Mike Hedges argues people will support hospital rationalisation if the medical case is properly explained
In recent months there have been a number of proposals to alter the configuration of services in the different Health boards across Wales. However, the question must first be asked is what we should expect from the NHS at our local general hospitals and which specialist services we should expect to have to travel to obtain.
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With other conditions and diseases, there are centres of excellence which patients request to visit in order to seek specialist advice and treatment which is not available at their local hospitals. Since becoming an AM, I’ve had a constituent contact me about supporting a referral to the Nuffield Hospital in Oxford because that is where the expertise existed for a certain knee problem. Another constituent requested my help in supporting a referral to Moorfields Hospital in London, which is one of the world’s leading eye hospitals.Rare diseases and conditions may well require a British response with one ‘centre of excellence’ dealing with everyone who is afflicted by it. Pro rata, a disease or condition affecting less than a hundred people in Britain, would affect only five in Wales. In these circumstances it is inevitable that expertise and facilities will exist in only one hospital with a limited number of specialist clinical staff.
Within Wales we also have our own medical centres of excellence concentrating on various medical specialisms. In 2010, Morriston Hospital’s Welsh Centre for Burns and Plastic Surgery had the proud honour of becoming a regional centre of excellence for Wales and the South West of England. The Welsh Centre moved to Swansea in 1994, from Chepstow’s St. Lawrence Hospital, and since then has become well established within Morriston Hospital leading to their centre for excellence status.
Another example can be seen with the neurosurgery department in Cardiff that provides specialised neurosurgical care for approximately 2.3 million people living in South, Mid and West Wales. The team is based on Heath Park at the University Hospital of Wales where they work closely with a wide range of related specialists.
Different practices currently exist within Wales in order to provide services across a region. For example, Oncology services in north Wales are managed by the Cancer Clinical Programme Group within the Betsi Cadwaladr University Health Board which acts as a regional centre. Chemotherapy is delivered on an ‘out-patient’ basis on all three acute hospital sites in north Wales using dedicated facilities. Meanwhile, inpatient facilities are at the North Wales Cancer Treatment Centre in Bangor. Referrals are made to Manchester for very rare cancers or very specialist cancer treatment.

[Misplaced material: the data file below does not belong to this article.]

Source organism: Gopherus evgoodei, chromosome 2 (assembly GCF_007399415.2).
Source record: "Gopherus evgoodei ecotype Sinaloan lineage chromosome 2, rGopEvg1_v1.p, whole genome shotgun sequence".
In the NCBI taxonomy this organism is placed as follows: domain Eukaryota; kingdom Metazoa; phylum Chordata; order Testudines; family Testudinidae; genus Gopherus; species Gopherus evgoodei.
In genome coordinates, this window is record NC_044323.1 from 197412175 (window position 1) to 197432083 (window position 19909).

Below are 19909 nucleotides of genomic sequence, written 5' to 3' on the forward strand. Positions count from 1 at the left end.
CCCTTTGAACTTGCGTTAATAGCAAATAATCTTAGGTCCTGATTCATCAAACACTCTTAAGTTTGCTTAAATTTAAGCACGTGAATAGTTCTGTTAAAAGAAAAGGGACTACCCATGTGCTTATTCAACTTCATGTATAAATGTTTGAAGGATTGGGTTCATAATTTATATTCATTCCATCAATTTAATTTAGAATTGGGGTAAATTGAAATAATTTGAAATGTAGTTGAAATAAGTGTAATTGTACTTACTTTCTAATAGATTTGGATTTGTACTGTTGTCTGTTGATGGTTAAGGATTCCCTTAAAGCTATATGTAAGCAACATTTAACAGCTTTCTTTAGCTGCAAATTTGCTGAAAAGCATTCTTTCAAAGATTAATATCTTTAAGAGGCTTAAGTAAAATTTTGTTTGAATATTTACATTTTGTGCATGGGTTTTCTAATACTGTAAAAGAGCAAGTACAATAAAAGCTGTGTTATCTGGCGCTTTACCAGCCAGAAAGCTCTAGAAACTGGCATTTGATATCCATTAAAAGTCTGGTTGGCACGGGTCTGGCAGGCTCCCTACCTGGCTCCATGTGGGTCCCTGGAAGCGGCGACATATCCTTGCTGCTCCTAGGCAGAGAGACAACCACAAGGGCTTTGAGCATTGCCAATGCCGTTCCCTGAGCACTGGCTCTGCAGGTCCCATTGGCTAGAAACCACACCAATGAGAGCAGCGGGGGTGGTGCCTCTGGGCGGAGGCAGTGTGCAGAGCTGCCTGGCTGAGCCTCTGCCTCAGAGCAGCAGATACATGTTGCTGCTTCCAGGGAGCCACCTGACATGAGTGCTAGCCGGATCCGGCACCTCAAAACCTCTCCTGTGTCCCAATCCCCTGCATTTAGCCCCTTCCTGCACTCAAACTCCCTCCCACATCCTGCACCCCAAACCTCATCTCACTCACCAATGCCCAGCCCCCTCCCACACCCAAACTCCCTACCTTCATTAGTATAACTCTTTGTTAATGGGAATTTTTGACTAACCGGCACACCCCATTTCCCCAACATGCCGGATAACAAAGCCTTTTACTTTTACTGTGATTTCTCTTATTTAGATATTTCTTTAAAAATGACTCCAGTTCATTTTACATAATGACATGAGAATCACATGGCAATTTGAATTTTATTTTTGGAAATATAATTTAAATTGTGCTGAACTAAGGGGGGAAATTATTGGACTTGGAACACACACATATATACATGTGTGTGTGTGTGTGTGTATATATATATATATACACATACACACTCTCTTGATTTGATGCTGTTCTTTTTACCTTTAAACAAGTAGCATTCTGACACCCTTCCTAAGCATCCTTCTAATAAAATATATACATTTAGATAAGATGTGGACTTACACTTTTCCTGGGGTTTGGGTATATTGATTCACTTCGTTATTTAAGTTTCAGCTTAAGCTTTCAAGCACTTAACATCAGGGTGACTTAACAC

Within the Hywel Dda and Abertawe Bro Morgannwg University health boards, a hub and spoke model for renal services is used. The nephrology service within Abertawe Bro Morgannwg University health board is based within Morriston Hospital and has responsibility for the care of patients with kidney disease living anywhere in south west Wales, stretching from Fishguard to Bridgend. It receives referrals from GPs throughout this large geographical area as well as from clinicians based in the seven surrounding district general hospitals. There is a main unit in Morriston, which is also clinically responsible for satellite dialysis units in the areas of Aberystwyth, Carmarthen and Haverfordwest.
We need to decide what are the basic services that all district general hospitals should provide and how general hospitals within and between health boards can be organised to effectively and efficiently provide the medical services on which patients rely. Whilst we all want hospital treatment as near as possible to where we live, we also want the best possible treatment and the best chance of survival. Sometimes the two are mutually incompatible.
All patients who need to be in a hospital bed should have access to comprehensive medical cover, along with diagnostic and rehabilitation facilities, enabling them to begin their rehabilitation promptly, without having to move between hospitals. This will assist quicker recovery, quicker discharge from hospital and improve patient health outcomes. We also need to strengthen community services, helping people to live as independently as possible in their communities. Given the choice, most people do not wish to go into hospital, and prefer to stay in their own homes.
Reconfiguration of the NHS is inevitable and has happened continuously since the birth of Nye Bevan’s brainchild back in 1948. Here’s something to consider: just how many TB sanatoriums are left in Wales?
What we have is services which need to be provided at different levels. What we need is a coherent strategy so that we know where each service is going to be provided and the medical reason why it is being provided in that way.